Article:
Rating: 3 out of 5.


The Earth is in environmental collapse. The future of humanity hangs in the balance. But a team of women are preparing to save it. Even if they’ll need to steal a spaceship to do it.

Despite increasing restrictions on the freedoms of women on Earth, Valerie Black is spearheading the first all-female mission to a planet in the Goldilocks Zone, where conditions are just right for human habitation.

The team is humanity’s last hope for survival, and Valerie has gathered the best women for the mission: an ace pilot who is one of the only astronauts ever to have gone to Mars; a brilliant engineer tasked with keeping the ship fully operational; and an experienced doctor to keep the crew alive. And then there’s Naomi Lovelace, Valerie’s surrogate daughter and the ship’s botanist, who has been waiting her whole life for an opportunity to step out of Valerie’s shadow and make a difference.

The problem is that they’re not the authorized crew, even if Valerie was the one to fully plan the voyage. When their mission is stolen from them, they steal the ship bound for the new planet.

But when things start going wrong on board, Naomi begins to suspect that someone is concealing a terrible secret — and realizes time for life on Earth may be running out faster than they feared . . . – Goodreads


Thanks to NetGalley for providing me with a copy in return for an honest review.

I liked this much more than I was expecting to. Lam writes a smoothly paced, easy to read novel that was enjoyable to binge. The near future world Lam writes is effortlessly believable and she uses enough science throughout the book to make everything seem plausible without making the reader feel as if they have started reading a textbook.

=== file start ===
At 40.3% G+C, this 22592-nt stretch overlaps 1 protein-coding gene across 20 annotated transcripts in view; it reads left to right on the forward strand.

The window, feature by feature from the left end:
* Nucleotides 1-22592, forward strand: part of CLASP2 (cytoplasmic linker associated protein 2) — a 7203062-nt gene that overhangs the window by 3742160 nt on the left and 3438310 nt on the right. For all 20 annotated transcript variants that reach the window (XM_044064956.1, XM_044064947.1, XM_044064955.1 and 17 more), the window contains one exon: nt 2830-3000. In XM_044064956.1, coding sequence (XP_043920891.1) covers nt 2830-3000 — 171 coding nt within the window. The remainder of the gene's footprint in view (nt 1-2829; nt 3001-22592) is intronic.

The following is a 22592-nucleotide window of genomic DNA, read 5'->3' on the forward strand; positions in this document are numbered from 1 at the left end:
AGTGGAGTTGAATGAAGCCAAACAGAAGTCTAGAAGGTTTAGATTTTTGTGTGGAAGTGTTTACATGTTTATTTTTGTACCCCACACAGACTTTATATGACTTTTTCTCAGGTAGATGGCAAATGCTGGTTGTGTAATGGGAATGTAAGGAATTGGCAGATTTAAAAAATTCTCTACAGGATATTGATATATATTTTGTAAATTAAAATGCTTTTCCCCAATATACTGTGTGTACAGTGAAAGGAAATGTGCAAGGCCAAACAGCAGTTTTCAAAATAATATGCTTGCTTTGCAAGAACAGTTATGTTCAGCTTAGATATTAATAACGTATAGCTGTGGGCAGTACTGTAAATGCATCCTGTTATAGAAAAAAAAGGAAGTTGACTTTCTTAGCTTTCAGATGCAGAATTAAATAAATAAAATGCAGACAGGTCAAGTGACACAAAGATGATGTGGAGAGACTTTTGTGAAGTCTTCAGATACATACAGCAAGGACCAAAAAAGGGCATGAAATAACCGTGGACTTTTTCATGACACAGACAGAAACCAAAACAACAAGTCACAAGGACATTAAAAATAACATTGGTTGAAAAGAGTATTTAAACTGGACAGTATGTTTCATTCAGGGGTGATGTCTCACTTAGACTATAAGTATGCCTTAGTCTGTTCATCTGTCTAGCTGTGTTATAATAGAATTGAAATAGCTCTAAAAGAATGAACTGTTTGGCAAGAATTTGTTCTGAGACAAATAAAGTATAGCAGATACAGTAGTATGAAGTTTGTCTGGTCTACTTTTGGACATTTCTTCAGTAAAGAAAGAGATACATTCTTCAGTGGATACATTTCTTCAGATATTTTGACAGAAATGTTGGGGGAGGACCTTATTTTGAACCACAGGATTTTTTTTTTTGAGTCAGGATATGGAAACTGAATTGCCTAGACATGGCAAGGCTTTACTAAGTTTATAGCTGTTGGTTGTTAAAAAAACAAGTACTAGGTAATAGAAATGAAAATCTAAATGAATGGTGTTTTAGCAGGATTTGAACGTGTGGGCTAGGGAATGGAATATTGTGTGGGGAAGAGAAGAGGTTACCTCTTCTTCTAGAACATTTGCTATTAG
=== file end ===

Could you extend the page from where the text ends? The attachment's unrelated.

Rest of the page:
However, there were a few issues that kept me from giving this book four stars. First is that, while the main story idea is pretty original, the majority of the interpersonal problems Naomi deals with throughout the book are generic. On top of that, there are several overly convenient things that happen that you have to buy into for the story to work.

Second, there are two paths the ending could have taken and Lam unfortunately chooses the much easier of the two. To be clear, I did not think the ending was bad, just that it could have been better had Lam been willing to make some more difficult choices and not needed an ending that is perfectly tied up with a big red ribbon on top.

The last, and this is a bit more minor in comparison, is that the book can be a touch repetitive, especially for one that will be a fast read for most people. For most of the book the problem was occasionally noticeable, but not detrimental to the overall story. The only place I thought “yes, yes I already know this,” was in the last chapter which gave a bit of a summary of the whole book. It was not an issue that, by itself, would have made me remove a full star.

Overall, this is a book that I would recommend for a good summer SF read, but not one that I would likely re-read.

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